Monday, 13 June 2016



I was fortunate to have met Muhammed Ali twice.

The first time was in the Miami airport when I was a student. I noticed a huge hullabaloo in the baggage claim area, and spotted the distinctive Eraserhead grey frizz of Don King’s afro. My mate and I went over to investigate.

Don King was in terry cloth slippers looking like a bum, literally, and there perched on the baggage carousel surround by a mob was Ali, signing autographs. Most people gave him large dollar bills to sign….20s and  100s and the like. He signed and signed, hardly looking up. I waited in the massed queue (not really a queue, more like a rugby scrum) and passed him the only bill I had, which was a one-dollar bill.

He stopped and looked up.
“A Dollar?” he said.
I shrugged my shoulders. “I’m a student. If I use a twenty I’ll have to spend it. Now I’ll keep it forever.”

He shook his head, smiled, and signed.

The second time was in the early 1990s when he was on a book tour in London on Old Broad Street in a bookstore. I bought the book, and tried to approach him,  hoping he would sign my dollar bill, which I always carried in my wallet. By this time he was shaking like a leaf from Parkinson’s. His minders were not letting anyone near him. I said: “Do you think Muhammed would sign this dollar bill? He signed it for me in 1978 when I was a student.” The minder shook his head.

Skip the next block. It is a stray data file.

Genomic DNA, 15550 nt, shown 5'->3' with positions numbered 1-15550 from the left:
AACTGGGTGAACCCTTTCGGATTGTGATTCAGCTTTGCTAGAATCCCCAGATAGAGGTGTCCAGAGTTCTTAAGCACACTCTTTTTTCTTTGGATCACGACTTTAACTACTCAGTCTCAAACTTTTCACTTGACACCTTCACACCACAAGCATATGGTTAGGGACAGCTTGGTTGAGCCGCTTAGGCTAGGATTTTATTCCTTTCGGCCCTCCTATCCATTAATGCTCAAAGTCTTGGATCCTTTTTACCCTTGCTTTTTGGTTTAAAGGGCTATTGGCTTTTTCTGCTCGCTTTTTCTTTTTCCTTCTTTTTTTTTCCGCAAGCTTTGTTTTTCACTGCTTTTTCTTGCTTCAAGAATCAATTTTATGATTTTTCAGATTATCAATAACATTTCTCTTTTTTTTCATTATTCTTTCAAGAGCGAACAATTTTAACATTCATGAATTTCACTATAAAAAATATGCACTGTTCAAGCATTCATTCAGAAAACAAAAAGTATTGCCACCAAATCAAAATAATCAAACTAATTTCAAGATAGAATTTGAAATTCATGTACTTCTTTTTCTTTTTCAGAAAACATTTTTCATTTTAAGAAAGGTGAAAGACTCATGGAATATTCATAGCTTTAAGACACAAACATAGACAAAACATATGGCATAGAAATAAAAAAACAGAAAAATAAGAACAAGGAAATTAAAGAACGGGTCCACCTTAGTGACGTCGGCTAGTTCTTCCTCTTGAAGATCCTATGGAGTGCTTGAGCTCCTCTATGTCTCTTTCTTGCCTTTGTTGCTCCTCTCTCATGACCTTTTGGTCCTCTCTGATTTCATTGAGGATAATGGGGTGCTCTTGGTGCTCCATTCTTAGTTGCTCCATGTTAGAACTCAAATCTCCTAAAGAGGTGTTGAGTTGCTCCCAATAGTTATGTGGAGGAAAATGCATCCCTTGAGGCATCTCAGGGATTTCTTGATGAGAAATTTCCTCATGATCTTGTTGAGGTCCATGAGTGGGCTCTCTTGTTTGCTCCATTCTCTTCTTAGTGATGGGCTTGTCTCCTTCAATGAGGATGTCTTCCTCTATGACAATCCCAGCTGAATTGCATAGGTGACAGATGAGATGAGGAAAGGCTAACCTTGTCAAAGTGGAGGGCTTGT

“No autographs.”
All of a sudden Ali, who heard this exchange, mumbled something, and gestured for me to come over. His face was all puffy, and it was impossible to decipher what he said, apart from “Come…come” in a very slurred speech.
I was in my mid thirties at this point, but I felt like a schoolboy. I showed him the dollar, and he scrawled his signature on it. You could make out the M and not much else. It only took a second.
There was something magical about the man. The energy which flowed off of him was like standing next to a heater. I will never forget it.
When I found out he died, I cried. The first time for a public figure that I can remember.

The dollar was subsequently stolen along with my wallet, and no doubt spent by someone for whom it meant nothing.

No matter. I shall always have the memory.

The word great is bandied about way too much. But he was a great man.
The Greatest.